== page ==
My second goal, even if not stated, is as I do in many of my blogs, is making SQL entertaining. And I often do this with visual and musical enhancements. No, I don’t make a Broadway production out of it, but I do try to make it fun. For example, you want to get your audience to interact with you as much as possible. Through one of my presentations, I do this with my end of session wrap Jeopardy Quiz! Yes, I have the musical intro “THIS IS JEOPARDY”, and increasingly more difficult questions as the amount we’re playing for gets larger. And do not forget to put the answer in the form of a question! Don’t want to give too much away, because, well now, it’s not much of a surprise anymore.
Suffice to say, I’ve increasingly been enjoying presenting more and more. With each presentation topic, I learn more and more myself about SQL Server. In fact, I often submit an abstract with a topic I’m very interested in, but NOT an expert on. This challenges me to learn all I can on the subject, because, I will be turning it around and teaching all of you about it.
One interesting presentation that I did back in New York, during the Microsoft Special-Ops tour, was about the Evolution of DR. Mr. Dandy Weyn (blog|twitter), aka the Belgian, (Sr. Product Marketing Manager at Microsoft) a consummate, confident and excellent speaker was getting us prepped and made us rehearse our presentations beforehand. This was a great exercise in organizing the event better – but I have to say, when it was really show time, I, as well as my co-presenters, were a whole lot more natural, relaxed and even better than at rehearsal.
Not everyone can say this, but for some reason, when you know you’re in front of a real audience, and all eyes are focused on you, I do a lot better. Many people are the opposite, and freeze up. In that case, just image the audience in their underwear. LOL.
One great tip that Dandy gave us, was, if you get nervous, use the podium as your comfort zone. Just hold on to the sides and you’ll be in control. And, as I found out, this is the case.
Fortunately, when I am comfortable with the topic, I do like to walk around to either side of the audience. I figure, if I stand around in one place, folks may fall asleep, but if you’re watching the presenter trek back and forth, you’re more engaged. It’s a win-win for everyone.
The night before, I print out my slide notes, and take them with me just in case. But most of the time, when the session is on, I rarely even bother looking at them. And really, if you need to, it’s not a big deal to look at a reference. Just say “And there was one more important thing I wanted to talk about….”
Oh, and there’s one more important thing I wanted to talk about. :-P. Even when you’re all prepped, timed out and ready to rock and roll, you can’t avoid the uncontrollable unforeseen events that can sometimes occur. These gremlins and snafus (Situation Normal, All Fouled Up) can occur without warning (like the infamous Blue Screen with Bill Gates rolling out its new fault tolerant version of Windows 98 :-)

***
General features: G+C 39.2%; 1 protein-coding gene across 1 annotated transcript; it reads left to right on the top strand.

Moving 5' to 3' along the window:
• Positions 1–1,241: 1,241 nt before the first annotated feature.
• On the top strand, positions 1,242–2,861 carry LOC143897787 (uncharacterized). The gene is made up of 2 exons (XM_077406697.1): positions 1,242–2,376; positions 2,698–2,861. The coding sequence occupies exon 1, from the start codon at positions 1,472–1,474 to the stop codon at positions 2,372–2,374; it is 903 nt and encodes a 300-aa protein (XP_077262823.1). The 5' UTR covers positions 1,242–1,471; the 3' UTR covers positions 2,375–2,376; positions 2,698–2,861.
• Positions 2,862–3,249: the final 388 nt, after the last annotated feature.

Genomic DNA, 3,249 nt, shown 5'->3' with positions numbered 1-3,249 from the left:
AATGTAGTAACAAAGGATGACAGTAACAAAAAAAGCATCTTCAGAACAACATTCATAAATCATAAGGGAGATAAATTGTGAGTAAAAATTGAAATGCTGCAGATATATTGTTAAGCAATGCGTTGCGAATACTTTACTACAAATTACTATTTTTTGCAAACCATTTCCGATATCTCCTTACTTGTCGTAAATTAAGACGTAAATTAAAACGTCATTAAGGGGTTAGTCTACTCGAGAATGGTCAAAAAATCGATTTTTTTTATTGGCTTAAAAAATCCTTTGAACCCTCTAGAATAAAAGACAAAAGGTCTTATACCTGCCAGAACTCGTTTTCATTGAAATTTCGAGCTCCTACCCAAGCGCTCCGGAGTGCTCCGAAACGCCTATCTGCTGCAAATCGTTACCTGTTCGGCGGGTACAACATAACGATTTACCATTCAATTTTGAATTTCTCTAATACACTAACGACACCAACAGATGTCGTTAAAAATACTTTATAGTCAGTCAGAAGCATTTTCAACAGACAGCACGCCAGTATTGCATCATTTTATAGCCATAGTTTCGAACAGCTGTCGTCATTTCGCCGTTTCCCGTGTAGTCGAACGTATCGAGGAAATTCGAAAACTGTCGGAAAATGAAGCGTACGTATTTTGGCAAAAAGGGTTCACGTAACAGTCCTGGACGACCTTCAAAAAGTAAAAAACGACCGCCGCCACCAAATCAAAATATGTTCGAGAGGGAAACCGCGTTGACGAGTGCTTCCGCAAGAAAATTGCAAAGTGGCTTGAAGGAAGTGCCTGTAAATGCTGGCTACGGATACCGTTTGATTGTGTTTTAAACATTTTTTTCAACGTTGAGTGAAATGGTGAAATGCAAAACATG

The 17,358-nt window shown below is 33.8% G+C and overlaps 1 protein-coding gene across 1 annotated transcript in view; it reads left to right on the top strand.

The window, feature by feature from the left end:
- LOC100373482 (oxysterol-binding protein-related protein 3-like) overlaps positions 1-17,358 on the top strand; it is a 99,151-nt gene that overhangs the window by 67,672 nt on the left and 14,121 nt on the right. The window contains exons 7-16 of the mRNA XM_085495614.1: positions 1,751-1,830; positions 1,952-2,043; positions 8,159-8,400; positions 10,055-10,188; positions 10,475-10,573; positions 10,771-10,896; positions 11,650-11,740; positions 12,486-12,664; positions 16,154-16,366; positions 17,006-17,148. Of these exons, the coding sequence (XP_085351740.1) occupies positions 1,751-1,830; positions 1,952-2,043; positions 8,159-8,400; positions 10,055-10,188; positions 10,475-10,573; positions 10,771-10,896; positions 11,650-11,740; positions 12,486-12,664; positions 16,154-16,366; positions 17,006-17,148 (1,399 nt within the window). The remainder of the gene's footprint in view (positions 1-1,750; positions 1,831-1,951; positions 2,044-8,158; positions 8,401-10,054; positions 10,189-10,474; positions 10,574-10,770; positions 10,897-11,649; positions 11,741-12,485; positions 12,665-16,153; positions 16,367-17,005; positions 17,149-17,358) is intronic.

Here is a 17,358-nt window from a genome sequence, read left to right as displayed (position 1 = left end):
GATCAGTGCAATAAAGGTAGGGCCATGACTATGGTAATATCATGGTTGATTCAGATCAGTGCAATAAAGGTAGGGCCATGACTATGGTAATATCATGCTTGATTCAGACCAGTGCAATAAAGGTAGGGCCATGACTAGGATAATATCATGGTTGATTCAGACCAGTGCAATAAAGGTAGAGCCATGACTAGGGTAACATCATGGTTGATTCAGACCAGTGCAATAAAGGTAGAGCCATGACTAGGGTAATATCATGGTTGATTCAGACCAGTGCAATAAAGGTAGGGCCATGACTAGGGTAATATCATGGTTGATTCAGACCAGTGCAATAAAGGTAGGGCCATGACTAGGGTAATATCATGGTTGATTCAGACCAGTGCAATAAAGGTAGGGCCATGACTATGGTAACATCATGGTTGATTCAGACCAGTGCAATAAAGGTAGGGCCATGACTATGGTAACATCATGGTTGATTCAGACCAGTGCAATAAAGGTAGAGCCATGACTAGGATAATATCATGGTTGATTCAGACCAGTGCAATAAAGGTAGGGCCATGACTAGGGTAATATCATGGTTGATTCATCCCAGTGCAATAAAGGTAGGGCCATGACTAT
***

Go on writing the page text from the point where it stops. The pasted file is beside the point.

When these things occur, it’s all about how you handle them. I just try to take it in stride. Roll with the punches – it can happen to anyone! I often just make fun of it myself. For example, when I did SQL Inspire NYC back in 2011, you’d never know from the final cut (my live presentation is online), that I had to fight the gremlins and keep moving forward. This included, but not limited to, power failure/reboot, magical moving screens up and down, and building test of alarms. I’m sure those of you who were there, and reading this, are cracking up hysterically right now! Andy Leonard (blog|twitter) actually, a chicken psychic that he is, told me after, he purposely scheduled me in the first slot to weed out all the technical unknowns for the rest of the speakers. Gee, thanks Andy! But I did honorably take one for the team.
In conclusion, seems I wrote a whole bunch here, I really do enjoy presenting. Which is why when I saw the topic, I was really elated. Don’t get me wrong, it’s still stressful in anticipation of getting up in front of a live audience. And I still get nervous. But, it’s all par for the course! Let’s just say don’t let that evolutionary instinctual fear DNA, get in the way of a good presentation. Just because our ancestors were running for their lives away from the dinosaurs, doesn’t mean we have to.
SQLBob, sir! That is all! Thank you brother, for hosting this month’s T-SQL Tuesday. I am glad to be able to participate.
If any of you are still interested in joining this blog party, make note of the rules of the road:
must be published between 00:00 GMT Tuesday April 9, 2013 and 00:00 GMT
Wednesday April 10, 2013.
- Your post must contain the T-SQL Tuesday logo at the top (see above) and the image must link back to the original blog post invitation.
- Trackbacks should work, but if not please put a link to your post in the comments section so everyone can see your contribution!
“T-SQL Tuesday #41? in your blog post’s title.
- Tweet about your post using the #tsql2sday hashtag.
Look forward to seeing you all at my next presentation! Stay bookmarked at the PearlKnows blog for my scheduled appearances! You can follow me on twitter @Pearlknows